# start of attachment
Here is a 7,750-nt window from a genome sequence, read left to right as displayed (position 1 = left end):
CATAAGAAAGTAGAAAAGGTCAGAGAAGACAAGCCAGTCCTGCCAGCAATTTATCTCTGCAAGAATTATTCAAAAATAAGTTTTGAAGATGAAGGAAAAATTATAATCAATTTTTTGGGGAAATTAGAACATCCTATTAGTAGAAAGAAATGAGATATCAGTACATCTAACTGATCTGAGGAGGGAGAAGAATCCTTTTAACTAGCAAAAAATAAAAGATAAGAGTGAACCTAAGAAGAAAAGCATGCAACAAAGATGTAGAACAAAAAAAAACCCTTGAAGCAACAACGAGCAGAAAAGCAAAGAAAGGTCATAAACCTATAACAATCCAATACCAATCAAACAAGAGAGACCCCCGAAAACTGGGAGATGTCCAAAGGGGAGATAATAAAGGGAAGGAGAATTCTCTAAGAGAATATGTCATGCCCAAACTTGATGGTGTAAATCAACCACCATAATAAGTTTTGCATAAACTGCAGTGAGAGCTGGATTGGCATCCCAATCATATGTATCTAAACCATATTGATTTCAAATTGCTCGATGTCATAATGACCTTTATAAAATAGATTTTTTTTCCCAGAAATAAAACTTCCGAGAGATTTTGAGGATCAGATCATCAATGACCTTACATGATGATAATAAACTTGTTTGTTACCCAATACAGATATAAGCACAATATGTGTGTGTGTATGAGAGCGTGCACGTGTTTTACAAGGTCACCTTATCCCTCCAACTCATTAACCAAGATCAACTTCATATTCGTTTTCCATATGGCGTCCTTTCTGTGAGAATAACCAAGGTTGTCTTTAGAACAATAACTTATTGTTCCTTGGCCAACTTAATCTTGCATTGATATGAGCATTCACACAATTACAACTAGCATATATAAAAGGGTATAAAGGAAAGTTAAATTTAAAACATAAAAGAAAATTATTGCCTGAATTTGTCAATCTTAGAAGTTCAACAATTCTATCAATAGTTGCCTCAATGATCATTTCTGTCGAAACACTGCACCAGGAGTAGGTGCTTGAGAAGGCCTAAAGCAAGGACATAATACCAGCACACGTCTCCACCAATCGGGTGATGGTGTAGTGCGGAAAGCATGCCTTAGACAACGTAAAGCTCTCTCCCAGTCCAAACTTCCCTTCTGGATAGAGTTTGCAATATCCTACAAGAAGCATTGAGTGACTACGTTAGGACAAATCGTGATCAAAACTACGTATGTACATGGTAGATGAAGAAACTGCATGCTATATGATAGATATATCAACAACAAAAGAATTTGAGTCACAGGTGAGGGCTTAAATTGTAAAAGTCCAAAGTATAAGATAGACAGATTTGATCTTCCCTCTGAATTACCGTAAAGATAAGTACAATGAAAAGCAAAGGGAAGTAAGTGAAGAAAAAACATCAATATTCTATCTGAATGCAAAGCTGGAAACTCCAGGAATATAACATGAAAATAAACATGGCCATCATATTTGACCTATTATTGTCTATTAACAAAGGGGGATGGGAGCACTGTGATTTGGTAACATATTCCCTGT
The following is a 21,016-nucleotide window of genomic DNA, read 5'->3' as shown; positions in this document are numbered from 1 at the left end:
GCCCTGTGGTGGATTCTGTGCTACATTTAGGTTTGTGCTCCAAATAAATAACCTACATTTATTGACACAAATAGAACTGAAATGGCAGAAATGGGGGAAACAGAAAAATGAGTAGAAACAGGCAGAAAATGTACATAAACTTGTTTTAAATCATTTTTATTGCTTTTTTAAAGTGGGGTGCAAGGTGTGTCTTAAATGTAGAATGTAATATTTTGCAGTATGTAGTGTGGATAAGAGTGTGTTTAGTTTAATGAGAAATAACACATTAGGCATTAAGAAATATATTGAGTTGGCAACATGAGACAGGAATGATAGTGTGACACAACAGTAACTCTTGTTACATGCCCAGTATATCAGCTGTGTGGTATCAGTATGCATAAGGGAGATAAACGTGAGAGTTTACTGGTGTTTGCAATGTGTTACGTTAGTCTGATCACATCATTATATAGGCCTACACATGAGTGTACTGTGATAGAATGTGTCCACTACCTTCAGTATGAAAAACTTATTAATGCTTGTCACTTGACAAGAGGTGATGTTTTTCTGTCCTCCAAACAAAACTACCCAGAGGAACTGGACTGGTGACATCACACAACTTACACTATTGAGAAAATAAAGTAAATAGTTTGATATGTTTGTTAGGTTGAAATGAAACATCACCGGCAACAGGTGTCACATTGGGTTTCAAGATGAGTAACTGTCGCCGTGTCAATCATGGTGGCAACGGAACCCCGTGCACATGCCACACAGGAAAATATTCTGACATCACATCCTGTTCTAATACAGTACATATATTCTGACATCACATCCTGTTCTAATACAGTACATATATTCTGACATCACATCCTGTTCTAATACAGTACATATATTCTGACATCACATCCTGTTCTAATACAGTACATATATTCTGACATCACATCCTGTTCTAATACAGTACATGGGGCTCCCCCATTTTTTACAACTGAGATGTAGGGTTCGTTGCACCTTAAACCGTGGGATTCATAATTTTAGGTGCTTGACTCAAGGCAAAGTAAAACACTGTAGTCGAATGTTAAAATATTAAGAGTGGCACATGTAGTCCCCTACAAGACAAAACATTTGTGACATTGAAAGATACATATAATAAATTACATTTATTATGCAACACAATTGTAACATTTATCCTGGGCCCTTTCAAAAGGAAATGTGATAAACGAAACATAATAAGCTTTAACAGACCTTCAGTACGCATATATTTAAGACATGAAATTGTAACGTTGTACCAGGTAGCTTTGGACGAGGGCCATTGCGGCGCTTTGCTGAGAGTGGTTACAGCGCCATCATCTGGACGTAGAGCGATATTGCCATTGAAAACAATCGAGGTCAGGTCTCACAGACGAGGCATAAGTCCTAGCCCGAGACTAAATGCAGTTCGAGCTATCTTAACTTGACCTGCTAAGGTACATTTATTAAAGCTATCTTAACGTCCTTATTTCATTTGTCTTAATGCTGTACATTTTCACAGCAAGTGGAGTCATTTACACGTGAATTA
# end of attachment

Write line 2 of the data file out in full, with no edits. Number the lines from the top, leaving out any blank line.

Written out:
CATAAGAAAGTAGAAAAGGTCAGAGAAGACAAGCCAGTCCTGCCAGCAATTTATCTCTGCAAGAATTATTCAAAAATAAGTTTTGAAGATGAAGGAAAAATTATAATCAATTTTTTGGGGAAATTAGAACATCCTATTAGTAGAAAGAAATGAGATATCAGTACATCTAACTGATCTGAGGAGGGAGAAGAATCCTTTTAACTAGCAAAAAATAAAAGATAAGAGTGAACCTAAGAAGAAAAGCATGCAACAAAGATGTAGAACAAAAAAAAACCCTTGAAGCAACAACGAGCAGAAAAGCAAAGAAAGGTCATAAACCTATAACAATCCAATACCAATCAAACAAGAGAGACCCCCGAAAACTGGGAGATGTCCAAAGGGGAGATAATAAAGGGAAGGAGAATTCTCTAAGAGAATATGTCATGCCCAAACTTGATGGTGTAAATCAACCACCATAATAAGTTTTGCATAAACTGCAGTGAGAGCTGGATTGGCATCCCAATCATATGTATCTAAACCATATTGATTTCAAATTGCTCGATGTCATAATGACCTTTATAAAATAGATTTTTTTTCCCAGAAATAAAACTTCCGAGAGATTTTGAGGATCAGATCATCAATGACCTTACATGATGATAATAAACTTGTTTGTTACCCAATACAGATATAAGCACAATATGTGTGTGTGTATGAGAGCGTGCACGTGTTTTACAAGGTCACCTTATCCCTCCAACTCATTAACCAAGATCAACTTCATATTCGTTTTCCATATGGCGTCCTTTCTGTGAGAATAACCAAGGTTGTCTTTAGAACAATAACTTATTGTTCCTTGGCCAACTTAATCTTGCATTGATATGAGCATTCACACAATTACAACTAGCATATATAAAAGGGTATAAAGGAAAGTTAAATTTAAAACATAAAAGAAAATTATTGCCTGAATTTGTCAATCTTAGAAGTTCAACAATTCTATCAATAGTTGCCTCAATGATCATTTCTGTCGAAACACTGCACCAGGAGTAGGTGCTTGAGAAGGCCTAAAGCAAGGACATAATACCAGCACACGTCTCCACCAATCGGGTGATGGTGTAGTGCGGAAAGCATGCCTTAGACAACGTAAAGCTCTCTCCCAGTCCAAACTTCCCTTCTGGATAGAGTTTGCAATATCCTACAAGAAGCATTGAGTGACTACGTTAGGACAAATCGTGATCAAAACTACGTATGTACATGGTAGATGAAGAAACTGCATGCTATATGATAGATATATCAACAACAAAAGAATTTGAGTCACAGGTGAGGGCTTAAATTGTAAAAGTCCAAAGTATAAGATAGACAGATTTGATCTTCCCTCTGAATTACCGTAAAGATAAGTACAATGAAAAGCAAAGGGAAGTAAGTGAAGAAAAAACATCAATATTCTATCTGAATGCAAAGCTGGAAACTCCAGGAATATAACATGAAAATAAACATGGCCATCATATTTGACCTATTATTGTCTATTAACAAAGGGGGATGGGAGCACTGTGATTTGGTAACATATTCCCTGT